After his first bout in Pancrase Andy had told the organization’s president that he would one day be fighting for the King of Pancrase belt. Pancrase did not make Andy’s journey to the title easy, throwing successive top contenders his way. However, after four trips to the cage Andy remained unbeaten and earned the number 1 contender slot and a title shot, a title held by Nam Phan who had captured the crown just months earlier. The prospect of fighting Nam presented conflicting emotions for Andy. On the one hand, Nam was an acquaintance and the one who gave him the opportunity to fight in Pancrase in the first place. On the other hand, this was Andy’s shot to prove he was more than what he showed back on TUF 12. A chance to remove that bad taste from his mouth that lingered since his exodus from the Ultimate Fighter and the perfect litmus test to see if he was indeed worthy of fighting in the UFC. To his credit, Nam has never been one to cherry pick opponents or shy from a challenge. Nam accepted the bout and it became the main event for Pancrase 270.
This would be Andy’s toughest fight to date. Nam had been through wars with some of the toughest fighters in the UFC. Additionally, he was riding a win streak and looked to be resurging. However, Andy was as confident as ever. He knew there was one massive comparative advantage – jiu-jitsu. Although Nam was a black belt himself, Andy knew he had a few tricks up his sleeve that Nam wouldn’t be ready for. If he could avoid Nam’s trademark bodyshot and overhand right Andy was certain he could bring the bout to the ground and execute his game plan.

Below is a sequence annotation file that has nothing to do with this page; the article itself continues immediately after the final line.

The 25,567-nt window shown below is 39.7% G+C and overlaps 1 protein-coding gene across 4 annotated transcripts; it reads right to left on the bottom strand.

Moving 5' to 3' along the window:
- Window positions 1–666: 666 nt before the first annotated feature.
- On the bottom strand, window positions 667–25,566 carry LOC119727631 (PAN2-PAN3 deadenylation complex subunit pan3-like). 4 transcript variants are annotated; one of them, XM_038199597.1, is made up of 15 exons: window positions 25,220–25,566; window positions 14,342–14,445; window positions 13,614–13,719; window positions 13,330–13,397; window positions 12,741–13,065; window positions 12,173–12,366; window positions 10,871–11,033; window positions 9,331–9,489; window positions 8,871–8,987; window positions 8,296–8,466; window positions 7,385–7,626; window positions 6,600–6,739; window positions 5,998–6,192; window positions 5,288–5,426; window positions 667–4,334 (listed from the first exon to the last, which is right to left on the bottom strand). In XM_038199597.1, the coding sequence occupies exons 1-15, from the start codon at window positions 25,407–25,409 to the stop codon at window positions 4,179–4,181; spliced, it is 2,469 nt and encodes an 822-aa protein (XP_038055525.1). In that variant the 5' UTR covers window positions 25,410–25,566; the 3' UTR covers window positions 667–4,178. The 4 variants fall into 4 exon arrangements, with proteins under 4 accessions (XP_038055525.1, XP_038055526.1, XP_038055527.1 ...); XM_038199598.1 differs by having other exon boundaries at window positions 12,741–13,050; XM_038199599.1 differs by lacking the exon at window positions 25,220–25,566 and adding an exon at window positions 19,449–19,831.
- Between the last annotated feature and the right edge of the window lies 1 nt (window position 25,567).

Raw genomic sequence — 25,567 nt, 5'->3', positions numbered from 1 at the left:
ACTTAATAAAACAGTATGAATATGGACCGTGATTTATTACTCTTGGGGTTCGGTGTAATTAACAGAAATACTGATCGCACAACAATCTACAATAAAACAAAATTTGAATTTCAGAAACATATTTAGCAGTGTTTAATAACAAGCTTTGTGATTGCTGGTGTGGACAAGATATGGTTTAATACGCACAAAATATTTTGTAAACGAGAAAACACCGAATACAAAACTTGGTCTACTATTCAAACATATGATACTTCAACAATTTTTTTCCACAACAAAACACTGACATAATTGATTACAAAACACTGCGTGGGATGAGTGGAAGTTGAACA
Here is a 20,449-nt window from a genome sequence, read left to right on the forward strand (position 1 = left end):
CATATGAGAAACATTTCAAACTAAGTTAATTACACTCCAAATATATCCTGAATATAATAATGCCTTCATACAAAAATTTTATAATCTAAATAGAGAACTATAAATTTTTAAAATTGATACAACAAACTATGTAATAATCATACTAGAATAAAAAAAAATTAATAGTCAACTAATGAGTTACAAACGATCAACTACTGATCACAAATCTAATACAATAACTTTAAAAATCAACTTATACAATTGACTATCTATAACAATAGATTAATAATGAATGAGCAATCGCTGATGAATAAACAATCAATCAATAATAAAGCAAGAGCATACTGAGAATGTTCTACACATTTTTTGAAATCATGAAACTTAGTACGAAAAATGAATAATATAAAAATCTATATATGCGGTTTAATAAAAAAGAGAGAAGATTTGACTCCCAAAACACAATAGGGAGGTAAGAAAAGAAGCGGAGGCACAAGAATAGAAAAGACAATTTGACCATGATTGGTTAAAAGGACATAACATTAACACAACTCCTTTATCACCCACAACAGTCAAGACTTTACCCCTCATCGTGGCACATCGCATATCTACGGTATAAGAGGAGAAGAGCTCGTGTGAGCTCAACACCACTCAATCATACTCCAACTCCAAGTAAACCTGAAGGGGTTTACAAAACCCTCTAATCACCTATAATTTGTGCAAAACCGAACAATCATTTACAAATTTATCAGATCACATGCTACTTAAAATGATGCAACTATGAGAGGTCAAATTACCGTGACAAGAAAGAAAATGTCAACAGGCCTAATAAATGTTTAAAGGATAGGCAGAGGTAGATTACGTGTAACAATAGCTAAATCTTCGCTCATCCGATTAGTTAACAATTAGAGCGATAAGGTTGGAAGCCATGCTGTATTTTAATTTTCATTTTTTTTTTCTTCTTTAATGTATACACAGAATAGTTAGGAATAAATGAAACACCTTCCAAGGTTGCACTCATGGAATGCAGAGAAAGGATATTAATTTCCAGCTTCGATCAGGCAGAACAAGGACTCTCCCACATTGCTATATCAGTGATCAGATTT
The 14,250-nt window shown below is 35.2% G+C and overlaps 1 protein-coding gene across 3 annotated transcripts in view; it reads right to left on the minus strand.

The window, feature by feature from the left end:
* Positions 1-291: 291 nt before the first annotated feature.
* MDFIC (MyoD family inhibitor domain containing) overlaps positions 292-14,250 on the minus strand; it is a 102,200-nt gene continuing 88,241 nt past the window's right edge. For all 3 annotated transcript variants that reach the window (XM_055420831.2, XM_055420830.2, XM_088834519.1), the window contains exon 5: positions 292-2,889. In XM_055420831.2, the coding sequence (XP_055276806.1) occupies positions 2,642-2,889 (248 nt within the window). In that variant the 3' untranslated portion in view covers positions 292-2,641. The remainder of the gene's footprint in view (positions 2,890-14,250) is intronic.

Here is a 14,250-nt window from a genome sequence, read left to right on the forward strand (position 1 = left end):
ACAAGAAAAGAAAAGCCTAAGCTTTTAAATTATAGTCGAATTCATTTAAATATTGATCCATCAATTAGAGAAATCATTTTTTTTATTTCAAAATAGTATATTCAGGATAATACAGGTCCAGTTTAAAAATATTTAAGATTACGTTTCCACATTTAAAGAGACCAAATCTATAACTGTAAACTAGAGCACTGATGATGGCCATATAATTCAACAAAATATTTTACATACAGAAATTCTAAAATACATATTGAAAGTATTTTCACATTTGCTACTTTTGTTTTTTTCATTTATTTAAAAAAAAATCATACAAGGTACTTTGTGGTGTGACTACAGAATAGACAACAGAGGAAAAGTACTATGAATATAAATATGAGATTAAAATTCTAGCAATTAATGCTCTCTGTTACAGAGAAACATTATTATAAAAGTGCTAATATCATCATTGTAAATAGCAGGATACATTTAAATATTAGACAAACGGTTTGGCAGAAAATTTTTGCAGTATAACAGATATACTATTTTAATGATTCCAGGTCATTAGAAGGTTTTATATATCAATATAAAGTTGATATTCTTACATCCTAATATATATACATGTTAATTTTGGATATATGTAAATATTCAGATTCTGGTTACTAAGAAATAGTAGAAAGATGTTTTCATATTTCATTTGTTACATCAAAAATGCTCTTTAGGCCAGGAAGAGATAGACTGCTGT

In preparation for the bout Andy ramped up his aggression. In his eyes, winning alone would not be enough. He wanted this to be his showcase fight, a performance that would make everyone in the upper echelon of mixed martial arts stand and take notice. Halfway through his camp he discovered that the event would be broadcast on UFC Fight Pass. He would finally have the platform to show why he deserved to be mentioned among the top featherweights outside the UFC.
A nice part of fighting in Japan is the sense of camaraderie you develop with the other North American fighters. This time around we shared our trip with the CSW fighters Colleen Schneider, Victor Henry and their legendary corner man Josh Barnett. Being around a fellow English speaker who is facing the same adversity is a source of comfort. Victor and I exchanged Bill Burr jokes while Colleen and I discussed black metal while she pointed out the best spots for vegetarian entrees. I’m not someone who is often apprehensive, but meeting Josh Barnett was certainly intimidating. He has a look of intensity and a stern gaze, so serious it made me wonder if his former moniker of “baby faced” was supposed to be ironic. Adding to his mystique was the still fresh bruising from his grueling battle against Roy Nelson which took place just days earlier. In reality though, once he felt comfortable around us, Josh was very friendly. He told us old stories of backstage confrontations at Pride, his experiences training across the globe and his iconic fights with legends of the sport. While back stage he even took the time to answer my questions about leg locks and give me a mini seminar of sorts.